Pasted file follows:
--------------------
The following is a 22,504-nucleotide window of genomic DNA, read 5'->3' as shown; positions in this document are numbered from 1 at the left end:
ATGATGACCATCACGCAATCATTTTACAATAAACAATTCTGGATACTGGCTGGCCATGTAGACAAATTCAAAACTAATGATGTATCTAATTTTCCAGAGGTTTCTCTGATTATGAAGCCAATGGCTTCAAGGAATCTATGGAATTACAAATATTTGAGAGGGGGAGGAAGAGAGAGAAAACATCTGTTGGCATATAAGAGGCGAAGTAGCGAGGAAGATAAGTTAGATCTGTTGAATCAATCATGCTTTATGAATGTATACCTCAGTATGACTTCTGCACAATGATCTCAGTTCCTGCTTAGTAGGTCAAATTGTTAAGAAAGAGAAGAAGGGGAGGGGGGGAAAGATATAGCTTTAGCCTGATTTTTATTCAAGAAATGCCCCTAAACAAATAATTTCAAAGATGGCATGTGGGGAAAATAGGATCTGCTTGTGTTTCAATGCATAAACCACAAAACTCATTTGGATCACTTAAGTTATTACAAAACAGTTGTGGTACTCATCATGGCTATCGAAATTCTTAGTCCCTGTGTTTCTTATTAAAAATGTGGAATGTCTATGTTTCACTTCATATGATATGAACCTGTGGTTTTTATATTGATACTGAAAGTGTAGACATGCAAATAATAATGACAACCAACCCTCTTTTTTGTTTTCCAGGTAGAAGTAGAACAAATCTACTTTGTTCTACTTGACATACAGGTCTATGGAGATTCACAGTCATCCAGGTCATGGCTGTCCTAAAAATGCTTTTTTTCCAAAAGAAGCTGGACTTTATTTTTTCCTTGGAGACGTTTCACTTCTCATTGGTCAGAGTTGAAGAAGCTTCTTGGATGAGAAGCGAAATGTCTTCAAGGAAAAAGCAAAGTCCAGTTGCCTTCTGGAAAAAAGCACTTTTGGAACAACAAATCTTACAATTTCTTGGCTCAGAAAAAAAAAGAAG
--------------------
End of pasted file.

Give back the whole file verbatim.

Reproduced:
The following is a 22,504-nucleotide window of genomic DNA, read 5'->3' as shown; positions in this document are numbered from 1 at the left end:
ATGATGACCATCACGCAATCATTTTACAATAAACAATTCTGGATACTGGCTGGCCATGTAGACAAATTCAAAACTAATGATGTATCTAATTTTCCAGAGGTTTCTCTGATTATGAAGCCAATGGCTTCAAGGAATCTATGGAATTACAAATATTTGAGAGGGGGAGGAAGAGAGAGAAAACATCTGTTGGCATATAAGAGGCGAAGTAGCGAGGAAGATAAGTTAGATCTGTTGAATCAATCATGCTTTATGAATGTATACCTCAGTATGACTTCTGCACAATGATCTCAGTTCCTGCTTAGTAGGTCAAATTGTTAAGAAAGAGAAGAAGGGGAGGGGGGGAAAGATATAGCTTTAGCCTGATTTTTATTCAAGAAATGCCCCTAAACAAATAATTTCAAAGATGGCATGTGGGGAAAATAGGATCTGCTTGTGTTTCAATGCATAAACCACAAAACTCATTTGGATCACTTAAGTTATTACAAAACAGTTGTGGTACTCATCATGGCTATCGAAATTCTTAGTCCCTGTGTTTCTTATTAAAAATGTGGAATGTCTATGTTTCACTTCATATGATATGAACCTGTGGTTTTTATATTGATACTGAAAGTGTAGACATGCAAATAATAATGACAACCAACCCTCTTTTTTGTTTTCCAGGTAGAAGTAGAACAAATCTACTTTGTTCTACTTGACATACAGGTCTATGGAGATTCACAGTCATCCAGGTCATGGCTGTCCTAAAAATGCTTTTTTTCCAAAAGAAGCTGGACTTTATTTTTTCCTTGGAGACGTTTCACTTCTCATTGGTCAGAGTTGAAGAAGCTTCTTGGATGAGAAGCGAAATGTCTTCAAGGAAAAAGCAAAGTCCAGTTGCCTTCTGGAAAAAAGCACTTTTGGAACAACAAATCTTACAATTTCTTGGCTCAGAAAAAAAAAGAAG